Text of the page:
At the Listings Project, a weekly newsletter of no-fee apartments, the rents are still reasonable, but listings are moving fast. “We have a lot of ‘seeking listings’ from people from all over the world, all over the country, seeking a Manhattan apartment,” said Stephanie Diamond, the project’s founder.
For Mr. Valentin, the new competition at a time when he is out of work leaves him with few options. His roommate may move to Queens or Long Island. Mr. Valentin might move with her or leave New York for Denver, Austin or Baltimore. He’s not sure. For now, he’s waiting. “We still have September,” he said. “Even though it’s stressful, we want to enjoy our last couple of weeks in the city.”
A City Stirs
As New York begins its post-pandemic life, we explore Covid’s lasting impact on the city.
For renters who are discovering a market far more competitive than it was in 2020, there are still options. You just have to know where to look.
Not All Neighborhoods Are Equal
In neighborhoods like Astoria, Sunnyside, Sunset Park, Inwood and Washington Heights, the median rent in the second quarter of 2021 for a two-bedroom was less than $2,200 a month, according to data provided by StreetEasy.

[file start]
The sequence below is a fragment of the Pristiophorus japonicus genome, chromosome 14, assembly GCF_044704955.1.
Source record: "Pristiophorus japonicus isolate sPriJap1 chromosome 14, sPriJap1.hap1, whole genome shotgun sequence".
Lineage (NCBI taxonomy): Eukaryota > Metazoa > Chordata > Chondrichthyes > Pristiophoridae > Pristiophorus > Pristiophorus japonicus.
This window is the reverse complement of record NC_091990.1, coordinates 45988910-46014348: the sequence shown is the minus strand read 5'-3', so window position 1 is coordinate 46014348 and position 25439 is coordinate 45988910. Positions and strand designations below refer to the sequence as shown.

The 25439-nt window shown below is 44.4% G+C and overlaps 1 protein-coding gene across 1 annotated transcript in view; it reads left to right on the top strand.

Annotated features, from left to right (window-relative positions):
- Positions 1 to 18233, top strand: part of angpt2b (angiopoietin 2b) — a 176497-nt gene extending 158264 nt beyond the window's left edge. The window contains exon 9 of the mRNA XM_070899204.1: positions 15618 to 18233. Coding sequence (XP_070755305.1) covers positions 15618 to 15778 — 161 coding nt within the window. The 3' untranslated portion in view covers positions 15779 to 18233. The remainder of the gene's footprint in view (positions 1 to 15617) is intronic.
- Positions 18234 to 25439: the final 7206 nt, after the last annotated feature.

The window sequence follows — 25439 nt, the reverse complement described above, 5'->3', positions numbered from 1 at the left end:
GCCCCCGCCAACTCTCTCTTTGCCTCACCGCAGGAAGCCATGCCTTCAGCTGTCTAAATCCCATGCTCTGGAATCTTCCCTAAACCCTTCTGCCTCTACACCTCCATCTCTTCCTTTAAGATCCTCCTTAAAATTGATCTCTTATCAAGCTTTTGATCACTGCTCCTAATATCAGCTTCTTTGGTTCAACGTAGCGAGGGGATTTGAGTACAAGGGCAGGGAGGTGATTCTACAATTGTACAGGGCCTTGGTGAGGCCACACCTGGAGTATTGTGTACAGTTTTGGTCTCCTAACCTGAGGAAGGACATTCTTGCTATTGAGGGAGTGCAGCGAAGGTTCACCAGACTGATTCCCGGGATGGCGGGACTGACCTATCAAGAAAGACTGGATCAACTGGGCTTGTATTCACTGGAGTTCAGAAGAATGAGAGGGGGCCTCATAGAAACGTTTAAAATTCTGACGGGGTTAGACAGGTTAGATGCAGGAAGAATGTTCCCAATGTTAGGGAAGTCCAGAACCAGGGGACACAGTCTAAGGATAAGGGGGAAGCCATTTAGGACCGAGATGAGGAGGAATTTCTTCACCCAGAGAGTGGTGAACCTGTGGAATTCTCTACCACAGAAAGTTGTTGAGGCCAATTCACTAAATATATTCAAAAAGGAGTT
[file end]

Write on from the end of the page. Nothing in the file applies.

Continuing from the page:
In Upper Manhattan, demand is up, but rents aren’t. “People are coming and renting, but we’re not seeing the same bounce back of prices,” said Karen Paul, the head of rentals at Bohemia Realty Group, which has offices in Washington Heights and Harlem.
Some types of uptown apartments are particularly slow to rent. “Nobody wants studios anymore,” Ms. Paul said. Renters “just want more space because they’re there all the time and they have to operate their whole world out of their apartment.”
Consider the Concessions
Concessions are harder to come by this year, but they still exist, particularly when it comes to broker’s fees. Once the bane of a renter’s search, they are now the exception. In July, 75 percent of rental listings on StreetEasy were advertised as no-fee apartments.